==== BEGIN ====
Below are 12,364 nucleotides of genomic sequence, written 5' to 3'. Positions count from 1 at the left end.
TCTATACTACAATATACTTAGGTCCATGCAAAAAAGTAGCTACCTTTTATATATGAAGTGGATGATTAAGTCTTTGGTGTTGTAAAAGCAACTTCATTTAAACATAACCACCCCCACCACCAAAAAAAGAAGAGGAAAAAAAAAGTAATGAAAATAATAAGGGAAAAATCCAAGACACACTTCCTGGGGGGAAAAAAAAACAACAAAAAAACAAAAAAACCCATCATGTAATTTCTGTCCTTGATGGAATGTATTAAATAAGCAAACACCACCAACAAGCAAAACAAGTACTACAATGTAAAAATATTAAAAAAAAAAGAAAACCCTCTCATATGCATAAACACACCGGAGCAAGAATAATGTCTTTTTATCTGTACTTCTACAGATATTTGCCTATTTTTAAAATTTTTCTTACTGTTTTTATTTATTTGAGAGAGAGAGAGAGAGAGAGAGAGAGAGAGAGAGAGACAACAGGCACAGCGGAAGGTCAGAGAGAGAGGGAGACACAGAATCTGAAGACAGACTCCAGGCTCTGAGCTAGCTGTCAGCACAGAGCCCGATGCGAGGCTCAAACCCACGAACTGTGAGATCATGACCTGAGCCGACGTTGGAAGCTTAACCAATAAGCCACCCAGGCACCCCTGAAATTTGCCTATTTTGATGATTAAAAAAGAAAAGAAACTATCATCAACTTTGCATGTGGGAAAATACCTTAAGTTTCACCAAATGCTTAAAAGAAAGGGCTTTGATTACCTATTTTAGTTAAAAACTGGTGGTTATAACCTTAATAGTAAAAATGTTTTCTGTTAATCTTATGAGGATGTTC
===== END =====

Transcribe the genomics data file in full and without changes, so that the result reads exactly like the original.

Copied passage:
Below are 12,364 nucleotides of genomic sequence, written 5' to 3'. Positions count from 1 at the left end.
TCTATACTACAATATACTTAGGTCCATGCAAAAAAGTAGCTACCTTTTATATATGAAGTGGATGATTAAGTCTTTGGTGTTGTAAAAGCAACTTCATTTAAACATAACCACCCCCACCACCAAAAAAAGAAGAGGAAAAAAAAAGTAATGAAAATAATAAGGGAAAAATCCAAGACACACTTCCTGGGGGGAAAAAAAAACAACAAAAAAACAAAAAAACCCATCATGTAATTTCTGTCCTTGATGGAATGTATTAAATAAGCAAACACCACCAACAAGCAAAACAAGTACTACAATGTAAAAATATTAAAAAAAAAAGAAAACCCTCTCATATGCATAAACACACCGGAGCAAGAATAATGTCTTTTTATCTGTACTTCTACAGATATTTGCCTATTTTTAAAATTTTTCTTACTGTTTTTATTTATTTGAGAGAGAGAGAGAGAGAGAGAGAGAGAGAGAGAGAGACAACAGGCACAGCGGAAGGTCAGAGAGAGAGGGAGACACAGAATCTGAAGACAGACTCCAGGCTCTGAGCTAGCTGTCAGCACAGAGCCCGATGCGAGGCTCAAACCCACGAACTGTGAGATCATGACCTGAGCCGACGTTGGAAGCTTAACCAATAAGCCACCCAGGCACCCCTGAAATTTGCCTATTTTGATGATTAAAAAAGAAAAGAAACTATCATCAACTTTGCATGTGGGAAAATACCTTAAGTTTCACCAAATGCTTAAAAGAAAGGGCTTTGATTACCTATTTTAGTTAAAAACTGGTGGTTATAACCTTAATAGTAAAAATGTTTTCTGTTAATCTTATGAGGATGTTC